Using this method, the client will set the "If-None-Match" header and include the value of the "ETag" header from the previously cached response. The origin server will compare this to its copy of the content and respond with either a "304 Not Modified" response or with a fresh copy of the response.


Now that you have read all of that (or if you just want the TL;DR summary), here are our recommendations for setting the caching headers. First, set the Date, Last-Modified and ETag headers accurately. Then set the Cache-Control header to a value that is appropriate for each response.

Cache-Control: no-cache

For web pages that update frequently.

Cache-Control: no-cache, private

For frequently updated web pages that contain personalized content.

Cache-Control: no-store

For web pages that contain very sensitive content.

Cache-Control: max-age=31536000, public, immutable

For images and other static resources that will not change. If you need to change a static resource it is better to give it a new URL so that it will be an entirely new resource. Typically this is done by putting a version number or hash into the filename.

Cache-Control: max-age=3600, private

For API responses that update occasionally.

How To Set Cache Headers

Now that you know which headers to set and what to set them too, you may be wondering how to set them. This will differ depending on the particular server software that you are using. Some headers are generally set automatically and others must be set intentionally. Here are instructions for some common server technologies.

Using Apache

To set the Cache-Control header with Apache, first enable the "mod_headers" module. Then you can set it either in the Apache configuration file or in an .htaccess file within a particular directory. Here is an example that gives certain static resources a long cacheable time period.

<FilesMatch "\.(jpg|jpeg|png|svg|gif|ico|webp|css|js)$">
  Header set Cache-Control "max-age=5184000, public, immutable"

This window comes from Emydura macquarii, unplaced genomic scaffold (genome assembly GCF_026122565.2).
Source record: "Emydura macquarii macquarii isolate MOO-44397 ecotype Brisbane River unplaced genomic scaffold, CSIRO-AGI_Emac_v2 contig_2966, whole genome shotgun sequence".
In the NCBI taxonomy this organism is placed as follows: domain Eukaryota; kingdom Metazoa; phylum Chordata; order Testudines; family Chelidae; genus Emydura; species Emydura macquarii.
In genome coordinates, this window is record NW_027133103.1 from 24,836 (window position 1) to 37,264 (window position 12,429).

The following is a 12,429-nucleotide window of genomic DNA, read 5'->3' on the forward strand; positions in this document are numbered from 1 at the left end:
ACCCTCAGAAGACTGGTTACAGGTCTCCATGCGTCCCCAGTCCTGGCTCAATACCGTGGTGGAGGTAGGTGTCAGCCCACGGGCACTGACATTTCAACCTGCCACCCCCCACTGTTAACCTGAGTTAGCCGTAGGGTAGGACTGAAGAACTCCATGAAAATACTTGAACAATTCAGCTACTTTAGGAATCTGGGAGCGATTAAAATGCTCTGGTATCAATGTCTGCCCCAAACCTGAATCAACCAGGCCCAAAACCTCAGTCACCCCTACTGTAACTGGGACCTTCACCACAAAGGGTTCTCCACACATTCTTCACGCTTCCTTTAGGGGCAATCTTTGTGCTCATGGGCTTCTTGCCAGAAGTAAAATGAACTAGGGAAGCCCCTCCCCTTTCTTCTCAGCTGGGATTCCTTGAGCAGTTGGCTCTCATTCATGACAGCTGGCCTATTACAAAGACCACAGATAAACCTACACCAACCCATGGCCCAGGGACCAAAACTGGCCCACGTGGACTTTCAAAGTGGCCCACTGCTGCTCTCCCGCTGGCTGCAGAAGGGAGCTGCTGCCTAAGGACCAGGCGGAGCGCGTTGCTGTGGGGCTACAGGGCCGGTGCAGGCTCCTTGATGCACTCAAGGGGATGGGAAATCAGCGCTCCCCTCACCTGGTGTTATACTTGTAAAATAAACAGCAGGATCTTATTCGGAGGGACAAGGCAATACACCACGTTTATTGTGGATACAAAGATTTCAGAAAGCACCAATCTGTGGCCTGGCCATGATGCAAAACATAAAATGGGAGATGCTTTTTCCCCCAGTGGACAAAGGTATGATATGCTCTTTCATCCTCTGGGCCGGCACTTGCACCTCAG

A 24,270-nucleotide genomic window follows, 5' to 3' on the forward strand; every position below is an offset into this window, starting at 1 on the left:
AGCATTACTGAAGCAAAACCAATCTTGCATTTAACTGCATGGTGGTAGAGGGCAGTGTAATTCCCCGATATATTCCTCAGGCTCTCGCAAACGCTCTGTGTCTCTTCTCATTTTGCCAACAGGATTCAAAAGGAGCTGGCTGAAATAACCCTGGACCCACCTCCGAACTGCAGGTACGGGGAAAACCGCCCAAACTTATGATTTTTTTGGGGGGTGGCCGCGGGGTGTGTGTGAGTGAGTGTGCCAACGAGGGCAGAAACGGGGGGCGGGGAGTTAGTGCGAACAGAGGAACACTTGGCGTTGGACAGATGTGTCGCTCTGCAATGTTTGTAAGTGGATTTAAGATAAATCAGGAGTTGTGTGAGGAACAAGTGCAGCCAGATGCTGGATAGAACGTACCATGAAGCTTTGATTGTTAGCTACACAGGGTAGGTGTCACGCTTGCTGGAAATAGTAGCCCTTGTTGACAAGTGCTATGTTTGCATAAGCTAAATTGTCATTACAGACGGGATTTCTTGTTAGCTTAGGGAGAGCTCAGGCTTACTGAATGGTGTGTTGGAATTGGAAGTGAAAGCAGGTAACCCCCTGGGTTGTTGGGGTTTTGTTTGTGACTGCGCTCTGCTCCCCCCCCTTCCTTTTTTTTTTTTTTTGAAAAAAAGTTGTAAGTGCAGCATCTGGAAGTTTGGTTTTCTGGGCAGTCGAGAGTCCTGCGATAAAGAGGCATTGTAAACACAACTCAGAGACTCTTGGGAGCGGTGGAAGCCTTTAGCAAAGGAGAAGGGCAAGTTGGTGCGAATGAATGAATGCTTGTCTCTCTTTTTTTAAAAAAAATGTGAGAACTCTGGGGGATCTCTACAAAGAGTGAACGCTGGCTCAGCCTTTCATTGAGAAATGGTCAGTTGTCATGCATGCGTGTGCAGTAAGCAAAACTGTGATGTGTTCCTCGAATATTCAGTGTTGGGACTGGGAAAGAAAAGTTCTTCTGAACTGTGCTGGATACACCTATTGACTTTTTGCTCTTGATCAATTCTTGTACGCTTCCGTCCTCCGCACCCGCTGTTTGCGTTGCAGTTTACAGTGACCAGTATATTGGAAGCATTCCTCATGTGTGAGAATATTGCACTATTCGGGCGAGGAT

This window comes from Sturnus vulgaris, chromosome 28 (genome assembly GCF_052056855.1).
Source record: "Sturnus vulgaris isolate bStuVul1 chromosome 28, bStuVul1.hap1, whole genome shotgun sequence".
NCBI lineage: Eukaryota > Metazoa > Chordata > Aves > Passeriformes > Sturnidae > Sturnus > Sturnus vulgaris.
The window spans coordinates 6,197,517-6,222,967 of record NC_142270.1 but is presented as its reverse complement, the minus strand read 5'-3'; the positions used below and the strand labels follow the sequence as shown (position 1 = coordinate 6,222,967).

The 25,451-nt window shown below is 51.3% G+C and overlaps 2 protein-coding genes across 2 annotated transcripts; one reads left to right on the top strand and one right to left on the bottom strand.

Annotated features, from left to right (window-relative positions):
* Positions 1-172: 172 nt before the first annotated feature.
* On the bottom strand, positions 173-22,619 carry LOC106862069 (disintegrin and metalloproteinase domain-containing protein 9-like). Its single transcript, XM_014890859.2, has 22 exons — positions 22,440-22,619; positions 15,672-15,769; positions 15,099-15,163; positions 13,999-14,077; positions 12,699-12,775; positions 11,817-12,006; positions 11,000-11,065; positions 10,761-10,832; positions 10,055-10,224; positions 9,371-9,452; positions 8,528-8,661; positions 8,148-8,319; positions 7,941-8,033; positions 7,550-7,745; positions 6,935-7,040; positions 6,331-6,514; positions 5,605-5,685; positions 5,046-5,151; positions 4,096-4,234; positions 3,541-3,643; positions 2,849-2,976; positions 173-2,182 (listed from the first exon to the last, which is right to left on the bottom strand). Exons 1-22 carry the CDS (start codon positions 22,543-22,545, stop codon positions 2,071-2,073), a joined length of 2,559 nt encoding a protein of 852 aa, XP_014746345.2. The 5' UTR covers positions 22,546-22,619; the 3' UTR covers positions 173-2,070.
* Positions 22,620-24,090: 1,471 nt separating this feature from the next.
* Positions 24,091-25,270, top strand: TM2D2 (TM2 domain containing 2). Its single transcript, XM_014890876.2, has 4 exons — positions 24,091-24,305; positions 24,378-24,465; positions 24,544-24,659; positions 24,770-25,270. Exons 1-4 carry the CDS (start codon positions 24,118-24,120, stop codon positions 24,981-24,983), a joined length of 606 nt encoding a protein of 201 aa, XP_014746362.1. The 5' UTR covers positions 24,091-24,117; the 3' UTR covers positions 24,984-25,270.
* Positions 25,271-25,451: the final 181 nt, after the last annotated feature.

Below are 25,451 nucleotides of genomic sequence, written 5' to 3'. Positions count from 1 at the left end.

Using Nginx

To set the Cache-Control header with Nginx, you can use the add_header directive within the server configuration file.

server {
  location ~* \.(jpg|jpeg|png|svg|gif|ico|webp|css|js)$ {
    add_header Cache-Control "max-age=5184000, public, immutable";
Using PHP

You can set headers using PHP on a case by case basis by using the "header" function.

header("Cache-Control: private, no-cache");
Using a basic Node.js HTTP Server

Using Node.js you can inject the header by using the "setHeader" method of the response object.

const server = http.createServer((req, res) => {
  res.setHeader('Cache-Control', 'private, no-cache');
Using Python with Django

If you are using Django, your views can add the header directly to the response object.

def my_view(request):
  response = HttpResponse("Hello, Django!")
  response['Cache-Control'] = 'private, no-cache'
  return response
ValidBot can test your website

Validate Your Website

We hope that this article has helped you understand the importance of setting HTTP caching headers to appropriate values. Once you have added them to your website, you should test them. Just enter your domain name below and run a free ValidBot test that checks for these headers as well as running 100+ additional tests across a wide range of areas.

If you have implemented the correct caching headers then you should be well on your way to having a fast website that minimized load on your servers.